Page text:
How Do I Create a Search Bar?
With a WordPress website, the bar and search results are relatively easy to plug in as an archive template, because they’re already part of the WP environment. There are, of course, search bars that range from the very basic, to the more complex–for example, a search bar with auto-suggest, or a search bar that becomes a full-screen takeover.
There are a lot of options for search bars, and with Elementor websites (a Solid Digital favorite) there are plenty of add-ons. For example:
- An in-line field vs. a magnifying glass which presents a search bar when clicked
- A new page vs. a pop-up vs. a full-screen takeover for search
But where on your website should that friendly magnifying glass go? Place the search bar where your user will find it. This includes the header, footer, or top navigation bar. If you have a blog page or resources page, placing the search near the top will help the user sort through your content for the most helpful items, showing posts matching their query. Check out Hubspot’s best practices for search bar design.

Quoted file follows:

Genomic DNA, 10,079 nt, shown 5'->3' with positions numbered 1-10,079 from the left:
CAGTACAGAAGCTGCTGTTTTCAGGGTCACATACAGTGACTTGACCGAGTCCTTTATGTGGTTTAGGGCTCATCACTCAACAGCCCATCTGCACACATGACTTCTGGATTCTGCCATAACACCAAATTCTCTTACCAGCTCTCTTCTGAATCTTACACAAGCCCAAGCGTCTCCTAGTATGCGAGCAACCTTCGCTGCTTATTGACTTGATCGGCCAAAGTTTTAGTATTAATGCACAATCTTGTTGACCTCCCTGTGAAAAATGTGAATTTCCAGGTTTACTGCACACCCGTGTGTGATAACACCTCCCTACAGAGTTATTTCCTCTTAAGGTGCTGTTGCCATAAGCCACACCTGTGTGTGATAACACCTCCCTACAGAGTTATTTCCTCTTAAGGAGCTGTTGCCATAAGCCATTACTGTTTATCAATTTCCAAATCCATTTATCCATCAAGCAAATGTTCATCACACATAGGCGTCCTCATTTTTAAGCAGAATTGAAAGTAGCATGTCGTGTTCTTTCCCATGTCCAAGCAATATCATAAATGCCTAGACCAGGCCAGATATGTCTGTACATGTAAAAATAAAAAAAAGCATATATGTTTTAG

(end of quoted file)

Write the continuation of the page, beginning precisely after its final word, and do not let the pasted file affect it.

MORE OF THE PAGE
Note: If your user has navigated away from the home page and onto a products page, the search bar (if employed here) will need to be at the page level rather than the top navigation, so it’s clear that the search is specifically for the content they’re browsing.
Summary (Final Results!)
As with anything related to website design, providing a positive user experience is key. Determining whether a website search bar would be helpful or a hindrance must be decided by your company, through identifying your audience needs, your type of website, and your company’s goals. If you have identified user journey pathways for more control over the user experience, you should set out to create a site using the menu rather than through the website search bar. If a search bar can help you reach your goals, finetune your design and results using data-backed analytics so your website can give your user exactly what they’re looking for.